To be sure, Boehner did not secure nearly as much as some in his Conference had hoped. The deal fell $22 billion short of the House’s original $61 billion in spending cuts, which left some conservatives unhappy.

And the agreement includes no policy riders defunding Planned Parenthood or restricting the Environmental Protection Agency’s ability to control greenhouse gas emissions — two key issues conservatives had demanded.

Those disappointments will likely be significant in the long haul. Boehner had originally hoped to pass the final spending bill with at least 218 Republicans so Democrats would not be needed. Such a show of GOP unity was important for Boehner’s long-term strategy, aides said, because leadership believes it would reduce defections on the budget deal and the debt ceiling votes.

But it now appears unlikely he will get to that level of support when the finalized CR deal comes to the floor later this week. Following Friday night’s conference meeting, Republican Study Committee Chairman Jim Jordan (Ohio) said, “I think there’s a significant number of no votes,” and over the weekend tea party organizations criticized the agreement. Rep. Mike Pence (R-Ind.) praised Boehner and the deal before saying that although it was good, it wasn’t good enough for him.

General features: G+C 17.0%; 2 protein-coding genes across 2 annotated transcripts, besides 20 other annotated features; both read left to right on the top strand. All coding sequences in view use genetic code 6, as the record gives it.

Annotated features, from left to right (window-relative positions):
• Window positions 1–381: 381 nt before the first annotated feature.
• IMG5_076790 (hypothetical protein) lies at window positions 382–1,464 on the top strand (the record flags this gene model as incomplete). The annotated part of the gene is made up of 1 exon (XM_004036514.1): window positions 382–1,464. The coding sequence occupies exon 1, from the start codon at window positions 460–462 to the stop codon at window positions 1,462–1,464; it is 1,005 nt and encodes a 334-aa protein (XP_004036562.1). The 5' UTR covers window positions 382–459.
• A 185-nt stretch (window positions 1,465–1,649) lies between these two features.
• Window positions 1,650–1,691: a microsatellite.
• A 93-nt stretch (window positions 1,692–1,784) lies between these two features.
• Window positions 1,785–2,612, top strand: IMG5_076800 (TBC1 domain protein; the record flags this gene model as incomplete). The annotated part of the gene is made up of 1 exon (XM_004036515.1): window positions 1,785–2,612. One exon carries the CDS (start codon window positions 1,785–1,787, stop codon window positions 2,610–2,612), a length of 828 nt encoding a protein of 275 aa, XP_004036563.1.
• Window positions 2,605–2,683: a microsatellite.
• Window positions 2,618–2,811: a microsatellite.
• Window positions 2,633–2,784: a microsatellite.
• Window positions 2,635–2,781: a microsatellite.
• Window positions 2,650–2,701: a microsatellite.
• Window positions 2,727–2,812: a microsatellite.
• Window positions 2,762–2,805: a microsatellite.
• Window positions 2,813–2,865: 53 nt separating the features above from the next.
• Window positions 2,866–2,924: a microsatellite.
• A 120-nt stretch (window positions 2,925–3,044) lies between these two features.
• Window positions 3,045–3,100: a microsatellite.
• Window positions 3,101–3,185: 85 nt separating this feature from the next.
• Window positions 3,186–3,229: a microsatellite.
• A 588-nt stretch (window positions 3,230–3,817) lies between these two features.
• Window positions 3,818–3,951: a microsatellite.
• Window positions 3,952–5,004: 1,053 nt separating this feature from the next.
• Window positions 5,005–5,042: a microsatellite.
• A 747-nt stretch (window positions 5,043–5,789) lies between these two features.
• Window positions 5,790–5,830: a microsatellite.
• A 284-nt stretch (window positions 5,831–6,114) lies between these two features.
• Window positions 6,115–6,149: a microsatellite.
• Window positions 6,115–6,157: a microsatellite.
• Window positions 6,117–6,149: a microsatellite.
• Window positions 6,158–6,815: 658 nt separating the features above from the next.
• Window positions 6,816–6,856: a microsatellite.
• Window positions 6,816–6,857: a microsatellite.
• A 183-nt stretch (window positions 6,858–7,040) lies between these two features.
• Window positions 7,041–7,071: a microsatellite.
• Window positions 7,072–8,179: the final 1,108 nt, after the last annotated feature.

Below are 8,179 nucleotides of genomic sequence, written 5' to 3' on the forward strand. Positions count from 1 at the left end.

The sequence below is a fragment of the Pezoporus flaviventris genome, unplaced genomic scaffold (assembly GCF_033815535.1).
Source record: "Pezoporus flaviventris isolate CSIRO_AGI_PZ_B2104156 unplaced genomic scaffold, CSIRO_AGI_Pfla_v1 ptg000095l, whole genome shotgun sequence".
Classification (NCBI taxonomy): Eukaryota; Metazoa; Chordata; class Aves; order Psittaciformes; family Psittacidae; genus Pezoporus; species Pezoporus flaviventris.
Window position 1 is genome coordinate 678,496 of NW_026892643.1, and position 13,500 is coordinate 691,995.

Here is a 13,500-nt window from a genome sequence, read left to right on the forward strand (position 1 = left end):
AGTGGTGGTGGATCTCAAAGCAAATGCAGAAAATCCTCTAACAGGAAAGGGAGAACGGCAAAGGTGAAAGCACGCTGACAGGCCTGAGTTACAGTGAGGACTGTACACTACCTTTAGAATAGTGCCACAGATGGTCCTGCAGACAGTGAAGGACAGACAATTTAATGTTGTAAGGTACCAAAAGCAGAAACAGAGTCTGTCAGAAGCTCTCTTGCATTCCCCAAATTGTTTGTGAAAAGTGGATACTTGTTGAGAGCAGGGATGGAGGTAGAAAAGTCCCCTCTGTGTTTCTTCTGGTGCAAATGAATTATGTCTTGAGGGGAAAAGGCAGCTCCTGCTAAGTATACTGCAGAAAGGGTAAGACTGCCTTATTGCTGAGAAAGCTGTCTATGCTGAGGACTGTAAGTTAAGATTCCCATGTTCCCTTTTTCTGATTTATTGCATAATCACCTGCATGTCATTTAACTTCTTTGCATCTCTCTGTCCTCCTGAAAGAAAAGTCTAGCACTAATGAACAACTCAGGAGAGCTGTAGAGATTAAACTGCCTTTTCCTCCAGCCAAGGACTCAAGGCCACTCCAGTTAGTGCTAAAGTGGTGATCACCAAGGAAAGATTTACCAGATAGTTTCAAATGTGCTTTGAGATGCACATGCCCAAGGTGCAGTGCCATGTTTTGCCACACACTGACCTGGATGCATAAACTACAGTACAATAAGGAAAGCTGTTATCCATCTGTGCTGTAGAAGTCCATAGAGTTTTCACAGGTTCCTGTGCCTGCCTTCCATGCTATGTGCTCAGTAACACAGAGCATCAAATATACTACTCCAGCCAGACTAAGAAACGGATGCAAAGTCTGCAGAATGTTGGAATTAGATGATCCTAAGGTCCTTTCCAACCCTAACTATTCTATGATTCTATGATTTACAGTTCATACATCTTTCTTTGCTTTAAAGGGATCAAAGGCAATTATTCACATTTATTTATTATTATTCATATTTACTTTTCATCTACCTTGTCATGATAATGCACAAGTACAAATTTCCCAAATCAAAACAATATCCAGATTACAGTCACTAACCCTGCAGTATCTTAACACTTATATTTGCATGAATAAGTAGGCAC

Boehner’s decision to freeze out his leadership team for almost the entire negotiations also ruffled some feathers, and while his strategy was successful, it remains to be seen whether that will have any lasting effects on the leadership’s ability to work together.

But for now, even those who are opposing the agreement were praising the GOP leader.

“I appreciate the Speaker’s effort; he’s got a tough job, he’s got to deal with Harry Reid and Barack Obama, I understand that,” Jordan said. “I appreciate his effort. We’re impressed with his effort, we just didn’t like the final product, and we’re going to vote against it.”

Jessica Brady contributed to this report.